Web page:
The Series NY is inspired by mid-century American designs and constructed from vintage materials

Connecting  personal meaning with enduring style

Woodstock, the Great Depression Era quilts, and 1960’s West Village. Wiznia chooses not to study the archival collections of major fashion houses. Working from intuition rather than the perspective of a fashion critic, swatches, patterns, and color palettes are chosen ad hoc. Elements from multiple eras or garments are meshed into a single piece. The Series NY displays a puffer jacket constructed from a found Sesame Street comforter next to a Yo-Yo Tank made from vintage 1960’s quilts. At first glance, the use of heritage and vintage materials may suggest a need to rely upon nostalgia to dictate aesthetics. . «The shapes and silhouettes of garments from that time have always been what I look for myself. When you take one quality that was classic at one time and another that was classic at another, it’s going to be interesting.» She does not claim to create new shapes or structures but instead aims to create garments that connect personal meaning with enduring style.

Wiznia chose to recruit one more member to her outfit – Houston-based Grace Wells, who carries the title ‘Head of Production’. Nonetheless, production still takes place in Wiznia’s home in upstate New York. Tucked away inside of a studio space overflowing with quilts, trims, scraps, and threads, garments for The Series NY are handmade, with portions of work outsourced to Grace Wells in Houston.

The unique piece role: connecting and handing down

To ensure consistent demand from customers, buyers look for uniformity among garments. Changes in shape, color, and material among individual items can cause uneasiness among stores and distributors. «Upcycling is a way to guarantee that the consumer is going to get a one of one piece. Someone will see it and say ‘This is what I’ve been looking for’, or ‘That reminds me of my Grandma’. It will stay in someone’s closet longer than a mass-produced garment». Inseparable from The Series NY’s conception of sustainable practices and enhancing value through upcycling is the existence of individual items.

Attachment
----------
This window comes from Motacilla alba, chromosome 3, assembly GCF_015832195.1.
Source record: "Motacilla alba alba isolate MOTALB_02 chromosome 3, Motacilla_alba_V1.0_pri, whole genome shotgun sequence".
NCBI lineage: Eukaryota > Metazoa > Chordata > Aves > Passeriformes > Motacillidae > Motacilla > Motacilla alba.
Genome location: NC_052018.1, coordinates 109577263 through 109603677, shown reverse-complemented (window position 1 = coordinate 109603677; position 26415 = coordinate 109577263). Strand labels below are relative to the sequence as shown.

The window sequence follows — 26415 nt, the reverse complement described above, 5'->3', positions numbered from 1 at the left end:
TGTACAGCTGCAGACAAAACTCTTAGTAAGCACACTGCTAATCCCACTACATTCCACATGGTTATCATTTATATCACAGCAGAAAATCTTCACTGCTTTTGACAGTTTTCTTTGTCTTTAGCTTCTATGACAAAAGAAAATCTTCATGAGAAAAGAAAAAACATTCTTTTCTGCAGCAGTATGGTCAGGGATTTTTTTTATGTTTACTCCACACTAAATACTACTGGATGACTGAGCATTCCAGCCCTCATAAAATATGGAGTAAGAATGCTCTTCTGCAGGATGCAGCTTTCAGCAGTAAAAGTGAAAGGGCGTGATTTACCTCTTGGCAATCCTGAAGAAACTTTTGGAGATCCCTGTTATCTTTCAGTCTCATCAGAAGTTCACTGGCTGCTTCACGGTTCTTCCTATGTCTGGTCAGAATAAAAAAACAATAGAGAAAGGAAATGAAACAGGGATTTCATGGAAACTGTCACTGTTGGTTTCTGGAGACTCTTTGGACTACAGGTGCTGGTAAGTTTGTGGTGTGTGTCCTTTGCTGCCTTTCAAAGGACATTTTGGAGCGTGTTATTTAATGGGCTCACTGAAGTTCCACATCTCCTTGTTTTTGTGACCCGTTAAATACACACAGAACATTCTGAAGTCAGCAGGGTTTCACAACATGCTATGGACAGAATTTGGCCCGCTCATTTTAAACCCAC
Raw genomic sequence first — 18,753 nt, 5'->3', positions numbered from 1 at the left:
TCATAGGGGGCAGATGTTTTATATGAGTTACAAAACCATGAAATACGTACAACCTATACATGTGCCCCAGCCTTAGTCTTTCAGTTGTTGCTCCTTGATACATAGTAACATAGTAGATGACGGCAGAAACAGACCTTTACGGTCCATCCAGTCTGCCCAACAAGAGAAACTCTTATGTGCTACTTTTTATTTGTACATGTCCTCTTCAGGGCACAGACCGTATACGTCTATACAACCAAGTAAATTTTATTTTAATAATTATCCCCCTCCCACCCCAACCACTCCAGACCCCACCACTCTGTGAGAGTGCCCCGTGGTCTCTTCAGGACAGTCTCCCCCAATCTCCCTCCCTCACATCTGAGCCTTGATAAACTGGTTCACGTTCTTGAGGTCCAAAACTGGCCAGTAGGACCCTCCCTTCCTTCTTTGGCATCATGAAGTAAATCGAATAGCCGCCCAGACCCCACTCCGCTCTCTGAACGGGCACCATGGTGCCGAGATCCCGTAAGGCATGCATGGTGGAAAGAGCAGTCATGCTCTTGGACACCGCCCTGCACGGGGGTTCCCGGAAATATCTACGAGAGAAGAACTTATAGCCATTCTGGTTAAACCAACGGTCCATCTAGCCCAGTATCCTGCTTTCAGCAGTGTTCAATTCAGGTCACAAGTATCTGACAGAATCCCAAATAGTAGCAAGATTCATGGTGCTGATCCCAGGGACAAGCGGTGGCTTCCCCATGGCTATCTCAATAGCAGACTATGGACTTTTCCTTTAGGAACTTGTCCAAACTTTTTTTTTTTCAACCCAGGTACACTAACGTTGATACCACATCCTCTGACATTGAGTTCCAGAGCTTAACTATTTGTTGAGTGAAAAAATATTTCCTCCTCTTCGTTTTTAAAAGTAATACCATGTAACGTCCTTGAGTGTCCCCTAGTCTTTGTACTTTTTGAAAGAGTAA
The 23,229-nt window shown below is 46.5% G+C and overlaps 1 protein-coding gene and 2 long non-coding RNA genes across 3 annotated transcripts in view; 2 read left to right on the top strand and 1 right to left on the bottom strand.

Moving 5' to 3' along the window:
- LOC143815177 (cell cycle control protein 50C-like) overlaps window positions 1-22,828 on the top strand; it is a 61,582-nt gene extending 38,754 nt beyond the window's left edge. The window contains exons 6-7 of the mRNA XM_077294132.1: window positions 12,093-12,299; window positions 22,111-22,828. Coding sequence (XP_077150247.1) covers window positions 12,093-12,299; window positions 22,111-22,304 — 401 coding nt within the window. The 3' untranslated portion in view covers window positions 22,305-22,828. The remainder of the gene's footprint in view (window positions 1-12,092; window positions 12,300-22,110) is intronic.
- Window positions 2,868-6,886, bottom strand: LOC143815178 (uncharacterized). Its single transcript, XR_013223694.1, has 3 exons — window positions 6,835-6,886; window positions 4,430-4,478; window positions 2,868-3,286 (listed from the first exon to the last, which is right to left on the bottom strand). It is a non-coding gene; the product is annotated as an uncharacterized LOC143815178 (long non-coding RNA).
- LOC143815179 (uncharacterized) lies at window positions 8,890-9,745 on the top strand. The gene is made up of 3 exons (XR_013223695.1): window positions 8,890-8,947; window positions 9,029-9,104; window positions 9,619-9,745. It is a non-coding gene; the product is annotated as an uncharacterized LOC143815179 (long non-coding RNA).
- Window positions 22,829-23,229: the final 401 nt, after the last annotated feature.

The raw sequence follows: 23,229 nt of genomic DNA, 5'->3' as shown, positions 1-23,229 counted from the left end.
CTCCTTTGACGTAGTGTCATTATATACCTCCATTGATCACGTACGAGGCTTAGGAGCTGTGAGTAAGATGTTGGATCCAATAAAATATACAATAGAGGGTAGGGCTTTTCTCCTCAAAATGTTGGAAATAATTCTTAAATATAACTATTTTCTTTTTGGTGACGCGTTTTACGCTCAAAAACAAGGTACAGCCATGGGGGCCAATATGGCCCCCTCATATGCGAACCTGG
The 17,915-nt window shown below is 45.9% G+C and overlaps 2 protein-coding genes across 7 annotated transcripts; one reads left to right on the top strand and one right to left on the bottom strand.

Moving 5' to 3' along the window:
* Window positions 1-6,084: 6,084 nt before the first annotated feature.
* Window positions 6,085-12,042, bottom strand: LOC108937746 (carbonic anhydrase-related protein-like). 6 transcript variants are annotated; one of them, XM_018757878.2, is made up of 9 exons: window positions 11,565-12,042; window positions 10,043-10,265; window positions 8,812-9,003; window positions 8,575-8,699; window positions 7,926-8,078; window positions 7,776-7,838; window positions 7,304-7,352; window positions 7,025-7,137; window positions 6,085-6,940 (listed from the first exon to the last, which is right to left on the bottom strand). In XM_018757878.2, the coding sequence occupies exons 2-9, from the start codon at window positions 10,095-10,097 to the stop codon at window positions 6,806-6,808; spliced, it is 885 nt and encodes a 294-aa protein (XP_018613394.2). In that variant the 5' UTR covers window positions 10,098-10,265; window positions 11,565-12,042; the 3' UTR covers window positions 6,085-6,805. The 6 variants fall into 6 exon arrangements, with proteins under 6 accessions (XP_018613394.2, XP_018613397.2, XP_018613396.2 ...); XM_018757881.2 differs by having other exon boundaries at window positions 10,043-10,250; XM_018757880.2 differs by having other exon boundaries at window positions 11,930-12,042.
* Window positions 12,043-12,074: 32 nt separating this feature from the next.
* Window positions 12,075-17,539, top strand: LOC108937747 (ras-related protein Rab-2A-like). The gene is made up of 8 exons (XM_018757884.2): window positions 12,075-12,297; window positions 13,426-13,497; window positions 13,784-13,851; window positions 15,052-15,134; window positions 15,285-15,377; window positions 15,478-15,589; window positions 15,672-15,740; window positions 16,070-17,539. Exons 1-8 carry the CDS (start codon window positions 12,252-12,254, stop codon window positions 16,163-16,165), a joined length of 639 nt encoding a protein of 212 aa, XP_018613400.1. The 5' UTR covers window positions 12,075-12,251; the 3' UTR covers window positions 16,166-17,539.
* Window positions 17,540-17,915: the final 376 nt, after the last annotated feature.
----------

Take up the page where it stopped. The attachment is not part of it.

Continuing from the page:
While identical Uniqlo vests may wind up in a landfill, Wiznia contends that unique pieces are more likely to form a personal connection with the consumer, and can be transferred to the next generation. «Kids don’t have to go to fashion school. They also don’t need a portfolio or an incredible technique for draping by the time that you’re 15». The topics she was interested in as a young girl included silversmithing in Boston, the Disney musical movie Newsies, and the Great Molasses Flood of 1919, none of which, she admits, have anything to do with fashion. She insists people will find their chosen calling, no matter the timing. «I could have pursued park construction. Then one day, when I’m 45 years old, someone might say, ‘Do you want to try this other thing?’. Just don’t rush it».

The Series NY

Founded by Ella Wiznia in 2016. Each piece is one of a kind, handmade in New York, created entirely of preexisting materials and genderless. Items include made-to-order puffers, tank tops, knits, and denim

James Donovan

The writer does not work for, consult, own shares in or receive funding from any company or organization that would benefit from this article.

check and buy on Prototipo Store
item collections in limited edition
crafted according to our editorial search

Hemp / made in Italy
Lampoon is working to restore Hemp production in Italy
as hemp is the one and only natural vegetal fiber sourceable in the country
for more info, please email us

check and buy on Prototipo Store
item collections in limited edition
crafted according to our editorial search

Hemp / made in Italy
Lampoon is working to restore
Hemp production in Italy
as hemp is the one and only
natural vegetal fiber sourceable in the country
for more info, please email us at [email protected]